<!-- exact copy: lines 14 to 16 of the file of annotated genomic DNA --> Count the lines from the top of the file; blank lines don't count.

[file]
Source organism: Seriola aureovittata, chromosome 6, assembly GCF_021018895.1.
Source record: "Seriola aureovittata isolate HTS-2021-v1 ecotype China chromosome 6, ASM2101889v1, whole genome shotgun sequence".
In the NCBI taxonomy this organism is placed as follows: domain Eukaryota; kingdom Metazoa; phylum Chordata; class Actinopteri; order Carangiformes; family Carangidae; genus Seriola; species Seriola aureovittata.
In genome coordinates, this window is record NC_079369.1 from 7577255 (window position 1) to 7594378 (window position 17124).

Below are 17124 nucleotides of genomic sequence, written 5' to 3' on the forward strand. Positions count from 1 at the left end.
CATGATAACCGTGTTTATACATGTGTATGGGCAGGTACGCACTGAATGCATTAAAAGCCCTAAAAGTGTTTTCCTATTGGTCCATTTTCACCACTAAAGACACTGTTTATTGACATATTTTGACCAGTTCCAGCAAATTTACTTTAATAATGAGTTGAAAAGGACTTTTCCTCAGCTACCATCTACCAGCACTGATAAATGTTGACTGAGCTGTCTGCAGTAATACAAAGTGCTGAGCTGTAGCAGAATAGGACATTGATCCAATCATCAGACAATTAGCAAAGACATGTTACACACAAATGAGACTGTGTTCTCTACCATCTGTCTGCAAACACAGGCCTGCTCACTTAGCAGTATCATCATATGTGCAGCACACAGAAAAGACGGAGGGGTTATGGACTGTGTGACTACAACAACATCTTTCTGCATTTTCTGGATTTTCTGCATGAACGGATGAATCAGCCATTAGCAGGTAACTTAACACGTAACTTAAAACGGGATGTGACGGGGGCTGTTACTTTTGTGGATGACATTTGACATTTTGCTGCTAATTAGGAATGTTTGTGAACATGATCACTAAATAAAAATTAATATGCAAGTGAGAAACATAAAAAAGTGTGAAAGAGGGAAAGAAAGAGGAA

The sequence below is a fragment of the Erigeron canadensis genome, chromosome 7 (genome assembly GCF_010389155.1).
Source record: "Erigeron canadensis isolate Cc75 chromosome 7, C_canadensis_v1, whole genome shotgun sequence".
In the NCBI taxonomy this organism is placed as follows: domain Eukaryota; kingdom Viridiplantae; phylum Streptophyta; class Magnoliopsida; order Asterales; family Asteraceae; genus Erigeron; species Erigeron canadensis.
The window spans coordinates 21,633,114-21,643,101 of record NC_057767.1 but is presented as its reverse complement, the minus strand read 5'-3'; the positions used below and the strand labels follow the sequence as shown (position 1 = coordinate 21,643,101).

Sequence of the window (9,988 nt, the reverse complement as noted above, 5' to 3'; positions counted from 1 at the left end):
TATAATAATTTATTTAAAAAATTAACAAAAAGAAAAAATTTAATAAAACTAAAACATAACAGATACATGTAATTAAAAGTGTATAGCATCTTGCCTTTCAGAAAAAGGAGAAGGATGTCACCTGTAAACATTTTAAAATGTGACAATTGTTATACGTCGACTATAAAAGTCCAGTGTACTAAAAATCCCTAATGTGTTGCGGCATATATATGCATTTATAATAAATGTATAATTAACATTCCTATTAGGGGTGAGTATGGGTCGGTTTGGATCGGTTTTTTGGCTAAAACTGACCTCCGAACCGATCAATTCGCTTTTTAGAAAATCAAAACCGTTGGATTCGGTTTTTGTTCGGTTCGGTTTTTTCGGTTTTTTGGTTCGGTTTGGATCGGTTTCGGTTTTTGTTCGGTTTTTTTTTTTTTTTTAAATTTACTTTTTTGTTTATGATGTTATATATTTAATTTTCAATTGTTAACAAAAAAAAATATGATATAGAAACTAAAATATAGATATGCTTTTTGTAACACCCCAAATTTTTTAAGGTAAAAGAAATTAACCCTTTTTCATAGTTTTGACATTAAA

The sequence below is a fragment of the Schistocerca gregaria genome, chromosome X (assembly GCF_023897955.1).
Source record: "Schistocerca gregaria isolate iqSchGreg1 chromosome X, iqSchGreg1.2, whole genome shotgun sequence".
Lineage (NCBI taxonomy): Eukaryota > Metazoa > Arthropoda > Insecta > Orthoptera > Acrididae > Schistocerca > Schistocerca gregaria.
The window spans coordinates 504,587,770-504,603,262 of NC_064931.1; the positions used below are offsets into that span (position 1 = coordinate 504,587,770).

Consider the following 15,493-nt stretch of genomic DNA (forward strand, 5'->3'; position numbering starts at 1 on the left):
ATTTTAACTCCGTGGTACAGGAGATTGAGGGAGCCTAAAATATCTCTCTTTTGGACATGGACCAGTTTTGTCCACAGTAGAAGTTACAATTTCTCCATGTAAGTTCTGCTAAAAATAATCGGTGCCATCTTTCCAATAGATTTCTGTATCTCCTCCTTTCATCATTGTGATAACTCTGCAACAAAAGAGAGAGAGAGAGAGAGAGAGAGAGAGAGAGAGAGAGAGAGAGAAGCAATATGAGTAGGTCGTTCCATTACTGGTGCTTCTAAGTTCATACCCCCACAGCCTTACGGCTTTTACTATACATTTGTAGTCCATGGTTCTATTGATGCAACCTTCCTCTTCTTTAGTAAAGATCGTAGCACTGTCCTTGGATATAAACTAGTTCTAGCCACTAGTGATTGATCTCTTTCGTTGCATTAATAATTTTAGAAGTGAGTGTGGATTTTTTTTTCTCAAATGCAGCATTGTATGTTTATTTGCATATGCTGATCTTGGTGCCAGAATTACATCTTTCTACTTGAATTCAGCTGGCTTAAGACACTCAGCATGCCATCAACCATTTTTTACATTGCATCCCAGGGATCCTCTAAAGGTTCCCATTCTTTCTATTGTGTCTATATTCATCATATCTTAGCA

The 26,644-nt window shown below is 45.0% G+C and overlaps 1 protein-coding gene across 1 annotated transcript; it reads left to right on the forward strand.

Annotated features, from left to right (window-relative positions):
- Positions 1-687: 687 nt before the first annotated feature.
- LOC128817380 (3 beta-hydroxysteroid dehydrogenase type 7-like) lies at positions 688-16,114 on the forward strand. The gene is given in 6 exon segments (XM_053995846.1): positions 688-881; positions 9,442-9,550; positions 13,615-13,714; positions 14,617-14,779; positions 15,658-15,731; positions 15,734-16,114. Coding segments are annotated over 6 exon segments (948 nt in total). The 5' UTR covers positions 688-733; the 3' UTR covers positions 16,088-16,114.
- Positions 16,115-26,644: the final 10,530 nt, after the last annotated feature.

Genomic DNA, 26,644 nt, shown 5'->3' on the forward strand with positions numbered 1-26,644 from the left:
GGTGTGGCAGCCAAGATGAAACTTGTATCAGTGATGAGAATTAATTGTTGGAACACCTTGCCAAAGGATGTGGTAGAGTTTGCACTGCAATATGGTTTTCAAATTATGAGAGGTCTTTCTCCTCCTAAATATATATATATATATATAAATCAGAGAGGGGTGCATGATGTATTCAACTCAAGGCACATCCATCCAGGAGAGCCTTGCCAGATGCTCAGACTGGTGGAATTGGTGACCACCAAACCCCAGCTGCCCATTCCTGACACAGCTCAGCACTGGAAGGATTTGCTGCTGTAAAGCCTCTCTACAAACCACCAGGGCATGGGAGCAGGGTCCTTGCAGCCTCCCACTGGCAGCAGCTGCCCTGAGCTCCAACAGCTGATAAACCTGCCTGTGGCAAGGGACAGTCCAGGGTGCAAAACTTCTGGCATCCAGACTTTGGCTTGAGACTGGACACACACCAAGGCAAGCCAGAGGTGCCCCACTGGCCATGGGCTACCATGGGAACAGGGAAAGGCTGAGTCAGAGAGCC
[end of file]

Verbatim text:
Source record: "Schistocerca gregaria isolate iqSchGreg1 chromosome X, iqSchGreg1.2, whole genome shotgun sequence".
Lineage (NCBI taxonomy): Eukaryota > Metazoa > Arthropoda > Insecta > Orthoptera > Acrididae > Schistocerca > Schistocerca gregaria.
The window spans coordinates 504,587,770-504,603,262 of NC_064931.1; the positions used below are offsets into that span (position 1 = coordinate 504,587,770).